Are The Concerns About Water Fluoridation Legit?
Emily Oster writing for FiveThirtyEight, Nate Silver’s data-based journalism outfit:
“The bottom line is that if you want to build a case against water fluoridation — and, apparently, many people do — it is possible to do so. But the case is weak.”
There have been many comprehensive reviews on fluoride in mainstream media, most reaching similar conclusions. The thing is, much like other controversial issues it doesn’t seem like evidence has much power in the face of gut instincts and fear.
Here’s a story on the anti-fluoride movement from 2013:
“In many ways the rise of the grassroots anti-fluoride movement is similar to the anti-vaccine lobby, which has campaigned hard against the practice of vaccinating children on the grounds it causes autism. Those opposed to fluoride are equally organized and determined, driven by the belief that the medical establishment is ignoring recent research.”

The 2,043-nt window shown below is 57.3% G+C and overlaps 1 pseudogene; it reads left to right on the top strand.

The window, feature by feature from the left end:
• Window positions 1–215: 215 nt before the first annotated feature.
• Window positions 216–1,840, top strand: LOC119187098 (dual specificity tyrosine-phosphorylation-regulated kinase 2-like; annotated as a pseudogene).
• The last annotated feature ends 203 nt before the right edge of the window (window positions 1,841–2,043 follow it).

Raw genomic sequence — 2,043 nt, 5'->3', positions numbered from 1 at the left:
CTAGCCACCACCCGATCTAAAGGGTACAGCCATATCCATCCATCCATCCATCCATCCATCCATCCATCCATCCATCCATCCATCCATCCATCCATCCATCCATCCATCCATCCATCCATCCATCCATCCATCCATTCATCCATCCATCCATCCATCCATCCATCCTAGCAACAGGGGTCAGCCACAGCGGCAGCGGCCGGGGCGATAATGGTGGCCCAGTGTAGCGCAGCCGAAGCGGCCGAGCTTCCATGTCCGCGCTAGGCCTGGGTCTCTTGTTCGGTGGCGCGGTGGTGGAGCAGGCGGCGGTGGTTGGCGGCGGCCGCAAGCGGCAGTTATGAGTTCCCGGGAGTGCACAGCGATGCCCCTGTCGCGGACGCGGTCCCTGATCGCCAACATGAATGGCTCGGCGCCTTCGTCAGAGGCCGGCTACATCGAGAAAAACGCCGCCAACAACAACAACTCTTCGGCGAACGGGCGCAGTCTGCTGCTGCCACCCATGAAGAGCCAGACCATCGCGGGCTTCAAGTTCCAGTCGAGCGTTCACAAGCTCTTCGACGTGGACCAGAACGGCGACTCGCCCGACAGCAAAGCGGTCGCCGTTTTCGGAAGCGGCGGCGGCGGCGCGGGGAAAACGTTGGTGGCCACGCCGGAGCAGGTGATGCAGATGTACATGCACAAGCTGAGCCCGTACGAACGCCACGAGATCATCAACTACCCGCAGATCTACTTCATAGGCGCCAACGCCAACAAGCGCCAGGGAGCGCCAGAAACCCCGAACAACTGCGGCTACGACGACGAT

Prince George was the first British Columbian city to put fluoride in its water, way back in the fifties. Decades of use hasn’t lessened the cries from those who want it removed, and it goes to referendum this Saturday. We’ve got experts being flown in from Health Canada, anti-fluoride lobbies, and everything in between. It’s the latest battleground in this ongoing fight. We’ll see how it turns out.